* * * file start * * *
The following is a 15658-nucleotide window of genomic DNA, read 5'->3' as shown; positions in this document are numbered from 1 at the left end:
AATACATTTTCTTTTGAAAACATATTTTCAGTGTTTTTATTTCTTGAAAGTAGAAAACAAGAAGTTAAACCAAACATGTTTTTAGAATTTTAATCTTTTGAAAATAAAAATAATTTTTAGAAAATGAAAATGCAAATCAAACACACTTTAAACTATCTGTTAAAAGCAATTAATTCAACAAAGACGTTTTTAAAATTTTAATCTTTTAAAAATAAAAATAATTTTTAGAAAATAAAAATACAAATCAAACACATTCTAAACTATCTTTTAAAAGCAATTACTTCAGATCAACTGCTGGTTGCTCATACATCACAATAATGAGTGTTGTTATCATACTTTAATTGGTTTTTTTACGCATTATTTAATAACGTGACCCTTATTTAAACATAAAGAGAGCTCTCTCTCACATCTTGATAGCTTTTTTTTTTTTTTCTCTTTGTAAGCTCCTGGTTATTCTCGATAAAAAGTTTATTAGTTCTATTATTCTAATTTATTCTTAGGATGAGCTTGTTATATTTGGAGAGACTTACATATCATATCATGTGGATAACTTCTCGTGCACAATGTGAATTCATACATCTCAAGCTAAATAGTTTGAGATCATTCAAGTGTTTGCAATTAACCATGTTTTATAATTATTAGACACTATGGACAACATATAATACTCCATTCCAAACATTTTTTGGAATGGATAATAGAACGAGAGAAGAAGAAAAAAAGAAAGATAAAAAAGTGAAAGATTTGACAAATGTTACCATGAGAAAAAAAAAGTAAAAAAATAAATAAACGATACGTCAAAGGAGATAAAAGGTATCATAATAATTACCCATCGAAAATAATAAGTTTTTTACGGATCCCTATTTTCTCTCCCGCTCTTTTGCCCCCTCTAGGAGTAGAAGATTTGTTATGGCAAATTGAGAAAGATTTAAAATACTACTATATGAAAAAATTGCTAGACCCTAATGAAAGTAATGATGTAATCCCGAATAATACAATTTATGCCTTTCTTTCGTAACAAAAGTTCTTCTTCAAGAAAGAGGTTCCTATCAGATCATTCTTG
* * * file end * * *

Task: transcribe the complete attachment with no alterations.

The following is a 15658-nucleotide window of genomic DNA, read 5'->3' as shown; positions in this document are numbered from 1 at the left end:
AATACATTTTCTTTTGAAAACATATTTTCAGTGTTTTTATTTCTTGAAAGTAGAAAACAAGAAGTTAAACCAAACATGTTTTTAGAATTTTAATCTTTTGAAAATAAAAATAATTTTTAGAAAATGAAAATGCAAATCAAACACACTTTAAACTATCTGTTAAAAGCAATTAATTCAACAAAGACGTTTTTAAAATTTTAATCTTTTAAAAATAAAAATAATTTTTAGAAAATAAAAATACAAATCAAACACATTCTAAACTATCTTTTAAAAGCAATTACTTCAGATCAACTGCTGGTTGCTCATACATCACAATAATGAGTGTTGTTATCATACTTTAATTGGTTTTTTTACGCATTATTTAATAACGTGACCCTTATTTAAACATAAAGAGAGCTCTCTCTCACATCTTGATAGCTTTTTTTTTTTTTTCTCTTTGTAAGCTCCTGGTTATTCTCGATAAAAAGTTTATTAGTTCTATTATTCTAATTTATTCTTAGGATGAGCTTGTTATATTTGGAGAGACTTACATATCATATCATGTGGATAACTTCTCGTGCACAATGTGAATTCATACATCTCAAGCTAAATAGTTTGAGATCATTCAAGTGTTTGCAATTAACCATGTTTTATAATTATTAGACACTATGGACAACATATAATACTCCATTCCAAACATTTTTTGGAATGGATAATAGAACGAGAGAAGAAGAAAAAAAGAAAGATAAAAAAGTGAAAGATTTGACAAATGTTACCATGAGAAAAAAAAAGTAAAAAAATAAATAAACGATACGTCAAAGGAGATAAAAGGTATCATAATAATTACCCATCGAAAATAATAAGTTTTTTACGGATCCCTATTTTCTCTCCCGCTCTTTTGCCCCCTCTAGGAGTAGAAGATTTGTTATGGCAAATTGAGAAAGATTTAAAATACTACTATATGAAAAAATTGCTAGACCCTAATGAAAGTAATGATGTAATCCCGAATAATACAATTTATGCCTTTCTTTCGTAACAAAAGTTCTTCTTCAAGAAAGAGGTTCCTATCAGATCATTCTTG